The solar developer, a large overseas corporation, SPI Solar (headquartered in Shanghai) intends to build 25 solar installations, each with a capacity of 250kW, on 25 three-acre lots, among homes, in three subdivisions in Ocean View on the Big Island. 16 would go in the Hawaiian Ranchos sub-division, one in the Kula Kai subdivision, and eight in the Kona South subdivision. (Please see attached map). The last mentioned is completely undeveloped and rich in virgin ‘Ohi’a forest. There is no legal access to the eight lots that SPI plans to lease from the owners. Ocean View is a fast-growing town with about 7,000 residents. Our population doubled between 1990 and 2000, and then doubled again between 2000 and 2010. SPI Solar is able to industrialize our rural neighborhood by taking advantage of the loophole in HRS 205-2. 30,000 panels will be installed, with a combined output of 6.75 megawatts. Each lot will be bulldozed flat edge-to-edge. Each array will have 1,127 panels. Each array will cover more than two acres and will be surrounded by two six-foot-high chain-link fences with cameras and security lights added. This corporation is able to industrialize our rural neighborhood by taking advantage of a loophole in this law, a loophole that HB 2636 would close to prevent future developments.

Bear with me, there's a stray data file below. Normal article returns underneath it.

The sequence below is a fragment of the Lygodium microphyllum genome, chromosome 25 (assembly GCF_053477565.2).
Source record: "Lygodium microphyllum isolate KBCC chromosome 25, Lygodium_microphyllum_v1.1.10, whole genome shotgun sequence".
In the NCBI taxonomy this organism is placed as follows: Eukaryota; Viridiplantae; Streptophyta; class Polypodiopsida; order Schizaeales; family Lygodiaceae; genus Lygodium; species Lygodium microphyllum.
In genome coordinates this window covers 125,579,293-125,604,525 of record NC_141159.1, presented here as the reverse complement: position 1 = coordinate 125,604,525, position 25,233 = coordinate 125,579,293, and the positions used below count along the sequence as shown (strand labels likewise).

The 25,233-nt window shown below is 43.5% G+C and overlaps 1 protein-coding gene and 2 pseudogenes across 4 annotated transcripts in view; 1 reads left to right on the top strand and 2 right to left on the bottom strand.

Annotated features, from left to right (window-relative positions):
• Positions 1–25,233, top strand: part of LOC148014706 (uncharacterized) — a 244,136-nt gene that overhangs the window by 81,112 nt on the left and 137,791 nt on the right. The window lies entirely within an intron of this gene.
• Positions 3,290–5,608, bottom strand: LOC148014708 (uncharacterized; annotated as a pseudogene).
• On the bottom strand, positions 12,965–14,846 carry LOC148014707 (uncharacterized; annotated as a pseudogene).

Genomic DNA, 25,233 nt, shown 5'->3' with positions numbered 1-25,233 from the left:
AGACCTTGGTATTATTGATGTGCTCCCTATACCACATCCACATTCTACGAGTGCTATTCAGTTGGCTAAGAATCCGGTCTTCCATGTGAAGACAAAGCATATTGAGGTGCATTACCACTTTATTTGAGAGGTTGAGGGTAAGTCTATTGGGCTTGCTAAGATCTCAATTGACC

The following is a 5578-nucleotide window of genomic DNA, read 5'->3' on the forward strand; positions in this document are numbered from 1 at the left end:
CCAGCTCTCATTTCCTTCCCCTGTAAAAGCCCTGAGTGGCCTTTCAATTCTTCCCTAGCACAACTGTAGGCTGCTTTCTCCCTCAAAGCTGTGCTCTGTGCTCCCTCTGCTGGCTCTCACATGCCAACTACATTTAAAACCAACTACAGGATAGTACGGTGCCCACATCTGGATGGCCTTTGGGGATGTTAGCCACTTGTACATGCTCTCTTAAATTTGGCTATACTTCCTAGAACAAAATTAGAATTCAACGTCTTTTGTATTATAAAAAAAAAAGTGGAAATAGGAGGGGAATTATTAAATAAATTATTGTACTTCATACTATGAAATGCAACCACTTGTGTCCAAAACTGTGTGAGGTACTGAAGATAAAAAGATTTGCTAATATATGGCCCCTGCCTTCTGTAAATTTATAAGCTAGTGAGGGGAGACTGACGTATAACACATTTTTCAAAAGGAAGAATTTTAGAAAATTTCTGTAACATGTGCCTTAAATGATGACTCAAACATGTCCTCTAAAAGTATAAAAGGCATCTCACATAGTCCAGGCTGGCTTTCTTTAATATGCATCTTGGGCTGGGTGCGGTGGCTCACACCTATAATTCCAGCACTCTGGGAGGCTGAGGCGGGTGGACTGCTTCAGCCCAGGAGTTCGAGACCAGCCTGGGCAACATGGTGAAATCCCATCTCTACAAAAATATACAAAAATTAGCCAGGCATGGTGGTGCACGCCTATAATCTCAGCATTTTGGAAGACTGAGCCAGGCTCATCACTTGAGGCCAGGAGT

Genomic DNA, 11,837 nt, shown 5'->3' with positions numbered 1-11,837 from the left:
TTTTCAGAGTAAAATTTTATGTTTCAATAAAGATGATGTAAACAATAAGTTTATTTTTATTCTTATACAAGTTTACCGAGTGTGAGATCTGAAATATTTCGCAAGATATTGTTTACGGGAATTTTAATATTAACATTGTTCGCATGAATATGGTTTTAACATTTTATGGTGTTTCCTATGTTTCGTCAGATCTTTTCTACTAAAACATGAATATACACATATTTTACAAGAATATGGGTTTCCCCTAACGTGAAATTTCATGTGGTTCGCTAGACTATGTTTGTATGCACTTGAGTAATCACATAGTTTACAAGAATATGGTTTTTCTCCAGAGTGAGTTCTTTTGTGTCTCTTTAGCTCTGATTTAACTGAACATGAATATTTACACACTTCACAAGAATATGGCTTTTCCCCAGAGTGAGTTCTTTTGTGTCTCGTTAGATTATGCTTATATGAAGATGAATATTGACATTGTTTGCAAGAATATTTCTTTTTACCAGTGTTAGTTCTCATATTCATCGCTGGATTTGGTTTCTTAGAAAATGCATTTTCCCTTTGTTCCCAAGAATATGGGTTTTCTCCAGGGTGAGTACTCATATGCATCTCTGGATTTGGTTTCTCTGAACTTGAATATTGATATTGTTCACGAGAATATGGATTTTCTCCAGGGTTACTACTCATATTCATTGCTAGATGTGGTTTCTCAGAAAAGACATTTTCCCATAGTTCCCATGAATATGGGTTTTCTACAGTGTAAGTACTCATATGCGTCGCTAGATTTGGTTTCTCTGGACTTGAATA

Almost six years later, these projects still would require PUC approval for a new substation and transmission line (the applications are currently pending before the PUC) before they can be built.  So much for being "shovel-ready" and with the huge drops in panel pricing, the changing energy landscape, the FIT tariff would be a huge windfall for the opportunistic developer.

Hawaii's 100% renewable goal should not be done at any cost and this type of project is no longer needed, no longer timely and, therefore,  not in the public interest.  Just because this is in a remote area this gross calamity should not be overlooked. This just another eyeopener as to the failure of our land-use policies and a disconnection with our energy policies.


  1. Thanks for sharing and explaining. Living in the Ranchos subdivision, Ocean View, I am all too familiar with this mess. I think the State need to own up to their mistake and either buy out these developers or offer them alternate locations, before our neighborhood is getting destroyed.

  2. good article, well written and on point. Complete and total abuse of the system for profit at the expense of the community.

  3. Your understanding of the situation here in Ocean View is wonderful - I wish you were still involved with the PUC! I will recommend your thorough and yet concise delivery of conveying the situation to anyone who wants to know. Thank you!